In an e-mail response, Chhajed said, “At the outset let me inform that certain points mentioned by you regarding appointment of Director Discipline etc. by me as then president of ICAI are totally wrong and without facts.”

To be sure, the then director discipline was not appointed by Chhajed, though he came under the administrative control of the president.

The disciplinary mechanism of the institute comprises a director discipline, BoD and disciplinary committee (DC). All complaints first go to the director discipline, who is under the administrative powers of the president. After the prima facie opinion of the director discipline, the matter goes to either BoD or the DC based on the schedule under which the alleged offences fall.

When asked to clarify that while law provides for the council to appoint these positions and that the council had delegated it to the president following which these appointments were announced, Chhajed replied, “As already mentioned since matter is before hon. high court, it will not be possible for me to comment further except as mentioned in my earlier mail.”

An email sent to the ICAI spokesperson remained unanswered.

‘Law leaves no ambiguity’
The law relevant for this purpose is laid down in the Chartered Accountants (Election to Council) Rules 2006, and more specifically in Rule 42(4)(iv) and Rule 42(4)(x) of the said rules.

The crux of the above rules is that in ICAI general elections, the contesting candidate, for promoting his own election prospects, cannot obtain, or procure, or even attempt to obtain or procure any assistance of a person serving under the government.

If a candidate obtains such a government person’s assistance to further his prospects in elections, then the candidate attracts disciplinary provisions.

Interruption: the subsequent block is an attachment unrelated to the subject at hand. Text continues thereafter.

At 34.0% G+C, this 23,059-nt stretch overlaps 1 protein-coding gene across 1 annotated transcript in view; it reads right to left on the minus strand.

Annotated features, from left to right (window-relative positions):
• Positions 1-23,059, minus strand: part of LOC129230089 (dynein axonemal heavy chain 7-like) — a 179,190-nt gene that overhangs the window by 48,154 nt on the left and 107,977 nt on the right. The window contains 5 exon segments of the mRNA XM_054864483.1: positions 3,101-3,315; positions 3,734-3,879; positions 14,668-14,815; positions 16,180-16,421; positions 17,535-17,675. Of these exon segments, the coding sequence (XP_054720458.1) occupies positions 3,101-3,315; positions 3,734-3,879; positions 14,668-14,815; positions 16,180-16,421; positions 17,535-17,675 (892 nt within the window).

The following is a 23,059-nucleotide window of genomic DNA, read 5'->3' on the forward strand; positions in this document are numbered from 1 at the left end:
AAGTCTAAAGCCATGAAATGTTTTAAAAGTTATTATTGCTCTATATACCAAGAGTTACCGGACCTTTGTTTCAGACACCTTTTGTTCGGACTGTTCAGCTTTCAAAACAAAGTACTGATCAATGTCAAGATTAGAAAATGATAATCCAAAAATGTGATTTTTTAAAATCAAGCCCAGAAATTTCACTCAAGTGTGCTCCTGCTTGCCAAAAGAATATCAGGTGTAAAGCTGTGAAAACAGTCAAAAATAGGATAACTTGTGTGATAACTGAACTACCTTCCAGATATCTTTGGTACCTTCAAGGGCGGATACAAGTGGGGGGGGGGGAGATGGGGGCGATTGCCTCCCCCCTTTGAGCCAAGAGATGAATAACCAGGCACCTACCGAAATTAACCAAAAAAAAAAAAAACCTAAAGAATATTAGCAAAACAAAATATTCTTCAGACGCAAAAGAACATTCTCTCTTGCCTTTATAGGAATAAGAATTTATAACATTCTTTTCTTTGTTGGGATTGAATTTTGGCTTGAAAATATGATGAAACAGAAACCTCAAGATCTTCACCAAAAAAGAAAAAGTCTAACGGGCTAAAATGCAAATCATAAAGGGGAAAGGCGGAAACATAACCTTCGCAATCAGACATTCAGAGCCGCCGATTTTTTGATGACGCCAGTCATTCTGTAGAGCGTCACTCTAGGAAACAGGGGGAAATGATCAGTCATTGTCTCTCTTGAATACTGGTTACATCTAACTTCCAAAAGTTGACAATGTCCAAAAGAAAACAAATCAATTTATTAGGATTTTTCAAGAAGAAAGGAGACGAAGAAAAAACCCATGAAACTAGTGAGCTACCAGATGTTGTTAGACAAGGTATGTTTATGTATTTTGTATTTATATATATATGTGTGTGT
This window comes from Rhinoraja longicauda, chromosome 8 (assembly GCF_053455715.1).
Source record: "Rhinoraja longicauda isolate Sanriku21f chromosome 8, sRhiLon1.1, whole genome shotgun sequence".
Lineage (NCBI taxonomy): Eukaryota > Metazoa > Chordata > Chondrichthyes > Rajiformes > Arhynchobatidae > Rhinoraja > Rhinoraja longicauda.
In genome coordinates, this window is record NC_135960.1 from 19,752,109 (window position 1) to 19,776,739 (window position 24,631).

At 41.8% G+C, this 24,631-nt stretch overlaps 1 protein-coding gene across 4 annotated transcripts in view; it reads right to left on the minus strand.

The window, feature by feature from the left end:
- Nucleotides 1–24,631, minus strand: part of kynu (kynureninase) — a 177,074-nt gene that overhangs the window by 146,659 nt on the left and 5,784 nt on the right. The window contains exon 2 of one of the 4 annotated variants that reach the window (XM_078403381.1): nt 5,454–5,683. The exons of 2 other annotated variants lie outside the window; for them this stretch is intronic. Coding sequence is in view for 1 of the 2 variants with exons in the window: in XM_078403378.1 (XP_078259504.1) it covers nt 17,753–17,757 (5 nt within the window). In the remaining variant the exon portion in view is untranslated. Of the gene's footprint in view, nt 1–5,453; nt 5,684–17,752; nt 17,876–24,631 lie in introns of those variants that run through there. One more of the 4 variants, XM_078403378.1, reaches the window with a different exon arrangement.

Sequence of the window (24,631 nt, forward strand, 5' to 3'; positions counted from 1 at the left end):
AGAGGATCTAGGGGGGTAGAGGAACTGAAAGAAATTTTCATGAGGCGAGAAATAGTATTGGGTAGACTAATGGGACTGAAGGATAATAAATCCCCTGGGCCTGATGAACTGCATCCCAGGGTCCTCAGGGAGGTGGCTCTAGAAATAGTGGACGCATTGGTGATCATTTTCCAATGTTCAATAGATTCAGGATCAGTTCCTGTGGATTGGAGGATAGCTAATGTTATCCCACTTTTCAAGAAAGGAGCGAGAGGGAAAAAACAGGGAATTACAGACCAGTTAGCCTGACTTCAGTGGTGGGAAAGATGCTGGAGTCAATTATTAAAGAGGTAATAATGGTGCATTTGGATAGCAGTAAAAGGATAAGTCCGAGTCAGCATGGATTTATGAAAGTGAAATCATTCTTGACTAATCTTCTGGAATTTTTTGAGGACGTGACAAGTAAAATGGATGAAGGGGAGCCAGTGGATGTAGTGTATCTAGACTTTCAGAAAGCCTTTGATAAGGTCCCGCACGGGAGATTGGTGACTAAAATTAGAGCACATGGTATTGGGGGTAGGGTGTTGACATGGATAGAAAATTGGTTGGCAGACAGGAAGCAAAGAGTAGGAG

Therefore, Chhajed attracted default under sub-rule (iv). Having participated in the act of canvassing and thereby concurred and connived, to further the election prospects of Chhajed, Prabhu has attracted default under sub-rule (x), according to the petitioner.

The above law is so clear that no minister in the past has so openly canvassed for a candidate in ICAI elections. The governments have maintained distance from ICAI elections. That the video was made by Prabhu, given to Chhajed, who then published it were facts not disputed.

Was connivance missing?
If the facts are agreed and admitted, then how was the decision given that both were not guilty? For giving the decisions in favour of both, the director discipline and the BoD have misused the mechanism and manipulated it mainly on three issues, Ghia alleges in his petition before the Bombay High Court.

According to a reading of his petition, a letter dated November 30, 2018, from the returning officer has emerged contentious.

The ICAI in its decision has attached this letter, which was not produced earlier during hearings/submissions. Accordingly, Chhajed had written about seeking permission from the returning officer to circulate Prabhu’s message on social media and on the same letter by hand the returning officer has jotted down his permission.